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FAQ's

What is cancer?
Cancer is actually a group of diseases that occur when cells in the body mutate and grow out of control. In most types of cancer, these cells form a mass or tumor. Cells from the tumor may break away and move to other parts of the body. This process of cancer spread is known as metastasis.

What is colorectal cancer?
Colorectal cancer is one, which affects either the colon (large intestine) or the rectum. Before cancer develops, early changes can often be seen in the lining of the last part of the colon (sigmoid colon) or the rectum. If colorectal cancer is found early enough, it can usually be cured by surgery.
What are causes of colorectal cancer?

Although the exact causes of colorectal cancer are not yet well defined but certain risk factors are involved. In general, these include:

Age: colorectal cancer is more likely to occur after age of 50, although it can occur at younger ages, sometimes even during the teenage years.

Lifestyle: diets high in fat and calories and low in fiber have been linked with   colorectal cancer. Lack of exercise also seems to play a role.

Polyps: These benign growths on the inner wall of colon and rectum are fairly common in people over the age of 50, and may increase the risk for colorectal cancer. A rare, inherited condition called familial polyposis causes hundreds of polyps to form in the colon and rectum.  Unless this disorder is treated, it will almost always lead to colorectal cancer.

Medical history: women who have had cancer of the ovary, uterus, or breast have a somewhat greater chance of development of colorectal cancer.

Family history:  parents, siblings, and children of people who have had colorectal cancer are somewhat more likely to have it themselves, especially if the relative had colorectal cancer at a young age. 

Ulcerative colitis:  this is a condition in which the lining of the colon becomes inflamed. Chances that colorectal cancer will occur are increased when this inflammation is present.  

What are the signs of colorectal cancer? 
Most colorectal cancers begin as a polyp. At first, a polyp is a small, harmless growth in the wall of the colon. However, as a polyp gets larger, it can develop into a cancer that grows and spreads. Removing the polyp early may prevent it from becoming cancerous. More than 95% of colorectal cancers belong to a type   called adenocarcinomas.

Warning signs:

  • Bleeding from your rectum
  • Blood in your stool or in the toilet after you have a bowel movement
  • A change in the shape of your stool
  • Cramping pain in your lower stomach
  • A feeling of discomfort or an urge to have a bowel movement when there is no need
  • A change in bowel habits
  • Diarrhea, constipation, or feeling that the bowel does not empty completely
  • General abdominal discomfort, such as frequent gas pains, bloating, fullness, or cramps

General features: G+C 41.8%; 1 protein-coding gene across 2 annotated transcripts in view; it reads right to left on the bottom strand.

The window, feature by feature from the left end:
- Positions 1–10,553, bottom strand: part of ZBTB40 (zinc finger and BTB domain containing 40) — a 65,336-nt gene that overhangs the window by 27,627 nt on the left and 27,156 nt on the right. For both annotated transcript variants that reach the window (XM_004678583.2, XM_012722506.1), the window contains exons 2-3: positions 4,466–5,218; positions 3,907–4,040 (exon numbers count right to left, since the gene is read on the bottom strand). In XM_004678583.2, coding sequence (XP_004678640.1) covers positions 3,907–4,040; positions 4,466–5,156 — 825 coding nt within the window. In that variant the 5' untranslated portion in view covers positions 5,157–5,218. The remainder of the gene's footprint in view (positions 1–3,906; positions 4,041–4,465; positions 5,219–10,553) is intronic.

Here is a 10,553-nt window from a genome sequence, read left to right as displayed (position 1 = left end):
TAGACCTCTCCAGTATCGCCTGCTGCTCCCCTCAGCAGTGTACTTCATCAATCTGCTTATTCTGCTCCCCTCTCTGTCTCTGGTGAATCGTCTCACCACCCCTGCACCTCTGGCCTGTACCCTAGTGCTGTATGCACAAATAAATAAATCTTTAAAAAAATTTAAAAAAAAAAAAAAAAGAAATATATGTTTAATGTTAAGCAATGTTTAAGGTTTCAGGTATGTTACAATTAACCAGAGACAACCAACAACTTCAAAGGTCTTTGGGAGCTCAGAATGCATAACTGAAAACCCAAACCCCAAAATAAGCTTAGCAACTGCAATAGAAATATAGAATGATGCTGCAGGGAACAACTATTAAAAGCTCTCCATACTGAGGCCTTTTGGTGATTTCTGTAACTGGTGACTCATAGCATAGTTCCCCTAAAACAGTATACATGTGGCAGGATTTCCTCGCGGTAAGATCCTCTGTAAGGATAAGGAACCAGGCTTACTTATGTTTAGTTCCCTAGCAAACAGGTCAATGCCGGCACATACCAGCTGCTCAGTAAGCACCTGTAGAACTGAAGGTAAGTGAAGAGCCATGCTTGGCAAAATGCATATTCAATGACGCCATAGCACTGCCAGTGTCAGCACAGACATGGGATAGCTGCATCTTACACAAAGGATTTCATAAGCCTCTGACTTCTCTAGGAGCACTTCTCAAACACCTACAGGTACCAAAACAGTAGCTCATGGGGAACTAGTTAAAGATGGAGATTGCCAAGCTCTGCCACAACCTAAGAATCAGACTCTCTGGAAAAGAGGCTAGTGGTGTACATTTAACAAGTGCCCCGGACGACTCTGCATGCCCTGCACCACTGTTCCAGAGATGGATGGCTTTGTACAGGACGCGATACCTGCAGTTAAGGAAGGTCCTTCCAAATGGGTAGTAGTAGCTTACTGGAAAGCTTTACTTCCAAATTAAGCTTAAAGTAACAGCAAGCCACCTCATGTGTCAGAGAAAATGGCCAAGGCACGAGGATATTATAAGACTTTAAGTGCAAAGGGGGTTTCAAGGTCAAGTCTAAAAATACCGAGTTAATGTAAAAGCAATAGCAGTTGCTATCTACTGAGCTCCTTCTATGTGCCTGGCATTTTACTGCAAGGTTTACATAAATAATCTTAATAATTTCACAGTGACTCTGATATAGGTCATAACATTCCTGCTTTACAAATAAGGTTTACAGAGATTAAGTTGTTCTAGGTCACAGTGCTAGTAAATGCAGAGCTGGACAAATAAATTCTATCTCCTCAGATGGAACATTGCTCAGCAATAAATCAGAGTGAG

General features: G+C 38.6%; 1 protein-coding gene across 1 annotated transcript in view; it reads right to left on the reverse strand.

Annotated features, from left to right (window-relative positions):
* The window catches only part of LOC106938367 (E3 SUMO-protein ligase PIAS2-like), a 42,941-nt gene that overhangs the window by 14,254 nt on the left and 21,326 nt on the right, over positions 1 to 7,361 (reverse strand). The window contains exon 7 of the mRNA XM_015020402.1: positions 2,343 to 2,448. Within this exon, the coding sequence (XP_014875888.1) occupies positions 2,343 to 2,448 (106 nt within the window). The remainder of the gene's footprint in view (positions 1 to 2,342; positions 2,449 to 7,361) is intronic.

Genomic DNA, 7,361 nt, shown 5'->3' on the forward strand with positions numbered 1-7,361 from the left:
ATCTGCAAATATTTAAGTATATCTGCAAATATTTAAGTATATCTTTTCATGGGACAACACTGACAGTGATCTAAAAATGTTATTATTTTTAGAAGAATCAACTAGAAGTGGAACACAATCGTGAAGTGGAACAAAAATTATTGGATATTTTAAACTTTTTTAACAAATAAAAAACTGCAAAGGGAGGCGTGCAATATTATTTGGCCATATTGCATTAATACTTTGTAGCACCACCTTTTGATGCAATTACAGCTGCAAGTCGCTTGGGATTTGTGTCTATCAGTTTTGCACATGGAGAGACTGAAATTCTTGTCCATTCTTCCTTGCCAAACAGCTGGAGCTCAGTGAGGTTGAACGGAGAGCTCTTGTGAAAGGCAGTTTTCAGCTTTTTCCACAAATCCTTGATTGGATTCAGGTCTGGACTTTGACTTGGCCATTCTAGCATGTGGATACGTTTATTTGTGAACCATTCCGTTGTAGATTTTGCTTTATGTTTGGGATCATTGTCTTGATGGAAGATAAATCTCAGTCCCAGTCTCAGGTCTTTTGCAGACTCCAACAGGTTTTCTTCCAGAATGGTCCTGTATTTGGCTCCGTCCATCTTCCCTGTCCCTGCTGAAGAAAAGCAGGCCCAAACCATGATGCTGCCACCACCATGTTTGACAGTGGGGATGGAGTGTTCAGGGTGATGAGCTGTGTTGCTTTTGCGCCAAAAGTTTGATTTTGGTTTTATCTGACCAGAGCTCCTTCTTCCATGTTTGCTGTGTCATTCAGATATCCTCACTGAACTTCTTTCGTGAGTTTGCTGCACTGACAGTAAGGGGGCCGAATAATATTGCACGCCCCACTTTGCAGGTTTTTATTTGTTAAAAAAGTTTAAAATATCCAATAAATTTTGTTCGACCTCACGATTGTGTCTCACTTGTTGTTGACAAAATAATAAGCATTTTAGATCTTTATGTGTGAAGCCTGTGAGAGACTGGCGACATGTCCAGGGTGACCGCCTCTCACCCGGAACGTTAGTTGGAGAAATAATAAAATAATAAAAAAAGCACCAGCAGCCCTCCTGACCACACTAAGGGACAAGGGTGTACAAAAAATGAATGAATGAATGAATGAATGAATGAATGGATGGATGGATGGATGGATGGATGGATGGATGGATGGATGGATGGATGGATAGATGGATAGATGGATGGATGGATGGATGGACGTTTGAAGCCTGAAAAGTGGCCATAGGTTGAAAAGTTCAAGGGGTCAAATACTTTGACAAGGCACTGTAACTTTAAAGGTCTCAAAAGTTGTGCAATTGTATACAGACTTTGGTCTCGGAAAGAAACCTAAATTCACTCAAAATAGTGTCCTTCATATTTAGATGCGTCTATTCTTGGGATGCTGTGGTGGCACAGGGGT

• Weight loss with no known reason
  • Constant tiredness
  • Vomiting

Consult your doctor if you notice any of these. These symptomsmay be caused by colorectal cancer or by other conditions. It is important to check with you doctor.

Are there any screening tests for colorectal?
Today a number of screening tests are available which can be used to find cancers before they are large enough to cause any warning signs. Because finding cancer early means that you’re more likely to be cured, it is important for you to have appropriate screening tests. The following are some screening tests for colorectal cancer:

Digital rectal exam:  In this exam, your doctor puts his or her gloved finger into your rectum to find any growths. This exam is simple to do and is not painful. However, because this exam can find less than 10% of colorectal cancers, it must be used along with another screening test.

Fecal occult blood test:  In this test, your stool is checked for blood that you can’t see. If blood is found, another test is done to look for a polyp, a cancer or another cause of bleeding.

Flexible sigmoidoscopy: In this test, your doctor puts a thin, flexible, hollow tube with a light on the end into your rectum.  The tube is connected to a tiny video camera so the doctor can look at the rectum and the lower part of your colon.

This test can be a bit uncomfortable, but it lets your doctor see polyps   when they are very small (before they can be found with a fecal occult blood test). Because flexible sigmoidoscopymay miss cancerous polyps that are in the upper part of the colon, some doctors prefer a screening test called colonoscopy.

Colonoscopy: Before you have this test, you are given a medicine to make you feel relaxed and sleepy.  A thin, flexible tube connected to a video camera is put into your rectum, and the doctor looks at your whole colon. The tube can also be used to remove polyps and cancers during the exam. Colonoscopy may be uncomfortable, but it is usually not painful.

Double-contrast barium enema:  for this test, you are given an enema (injection of fluid into the rectum) with a liquid that makes your colon show up on an X-ray. Your doctor looks at the X-ray to find abnormal spots in your entire colon.
If you have an abnormal spot, you are examined by colonoscopy.

Who should be screened for colorectal cancer?